By Andrea Henkel Burke
April 1, 2021
By Andrew Henkel Burke
Andrea is a 4-time Olympic Biathlete, winning two Olympic gold medals and eight World Championship titles for Germany.
May, the first month of the new season, new chances, new goals and new opportunities. The chances this new chapter provides will depend on different aspects. The biggest one is the performance level you ended with last season. This is basically the starting point for the new season. Is the task for this upcoming season to close a big gap between you and your competitors? Maybe just a small gap? Or is it that you have been already at the level you need to be on the results but can't afford to let up? Maybe most importantly, are you feeling excited about the new season?
In both cases it’s the best to take a closer look at the existing gaps between your ability and the level you could reach through the training year. No matter how high up in any ranking you are there is something you can be better at. This is the overall goal most of the time; identify areas to get better.
Sometimes it can be a real challenge to just repeat a season at the same level you competed at the year before. How is it that a skier can train the same as the previous year but not show improvement? Maintaining a top level of fitness and results is challenging. Some race seasons it can feel like you improve but your competitors improve more. We see this every season again and again, One athlete makes big improvements and suddenly shows up where no one would have expected him or her. You can be the one! You can be the one to surprise everyone with big improvement. If you are already at the top you can still strive to find areas to work on. This is why at the start of the new training year the goal is simple: to get better. No matter where you are. I think working on ways to improve your daily training is very motivating.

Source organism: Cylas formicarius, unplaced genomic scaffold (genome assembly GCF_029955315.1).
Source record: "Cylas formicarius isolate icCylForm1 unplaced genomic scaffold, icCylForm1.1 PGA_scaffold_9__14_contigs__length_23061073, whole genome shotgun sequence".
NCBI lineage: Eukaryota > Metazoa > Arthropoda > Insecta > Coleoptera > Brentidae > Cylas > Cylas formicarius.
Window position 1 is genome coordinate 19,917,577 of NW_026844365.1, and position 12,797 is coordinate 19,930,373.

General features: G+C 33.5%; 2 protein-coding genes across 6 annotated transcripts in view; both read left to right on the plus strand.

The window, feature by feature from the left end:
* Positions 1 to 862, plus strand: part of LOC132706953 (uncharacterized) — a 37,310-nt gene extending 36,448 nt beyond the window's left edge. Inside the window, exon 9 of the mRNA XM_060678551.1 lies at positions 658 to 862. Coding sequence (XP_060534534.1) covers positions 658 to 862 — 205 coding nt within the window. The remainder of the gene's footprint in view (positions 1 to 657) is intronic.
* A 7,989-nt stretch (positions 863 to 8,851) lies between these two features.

Having the focus on yourself is much more tangible than trying to control your competitors. We can't control what other do. This would leave you with guesses all year long and this might hurt your performance more than it would help. Having strong training partners, a training group, or scheduling test races throughout the year is a good way to orient your goals and track improvement.
If you have not done so, choose your focus point for the new training year. Here are some options. Some might be surprising, others pretty obvious.
- strengt (i.e. general, upper body, lower body, specific… )
- technique (i.e. rhythm, body position, knee, or ankle angle… )
- endurance (training hours)
- flexibility and mobility (for injury prevention)
- recovery (for training quality and many other reasons)
- the intension of each training session (not just doing it, but doing it right)
I often get the question, how many hours I trained. Lots of hours are important, no question! To improve in XC-skiing we need to put in time. But what’s important is taking a closer look. What is what happening in those hours? We refer to this as training quality.
This is why I don't like to answer the question on training hours. I don’t want to compare the hours I did with the hours someone else is doing. A 2h run is not the same as a 2h bike, and both of those sessions can be done in 100 different ways. This is why training hours can be misleading. What makes the difference in your performance is how you spend your training and all those hours. The best way to compare your hours is to compare your personal hours within your training log. How are your training hours allocated? Is there something to learn when planning your training this year? can you spend more hours working on something specific? Logging training hours can be done in many different ways which is why I don't like to compare hours to others.
If you feel like there is no way to add more training hours in the new season please check if it is possible to shift the quality of your sessions. Instead of just training more hours how can you train better? Is there a certain workout you are missing? Can you be mentally focused for more sessions? Being more intensional in each single training session made a big difference in my career.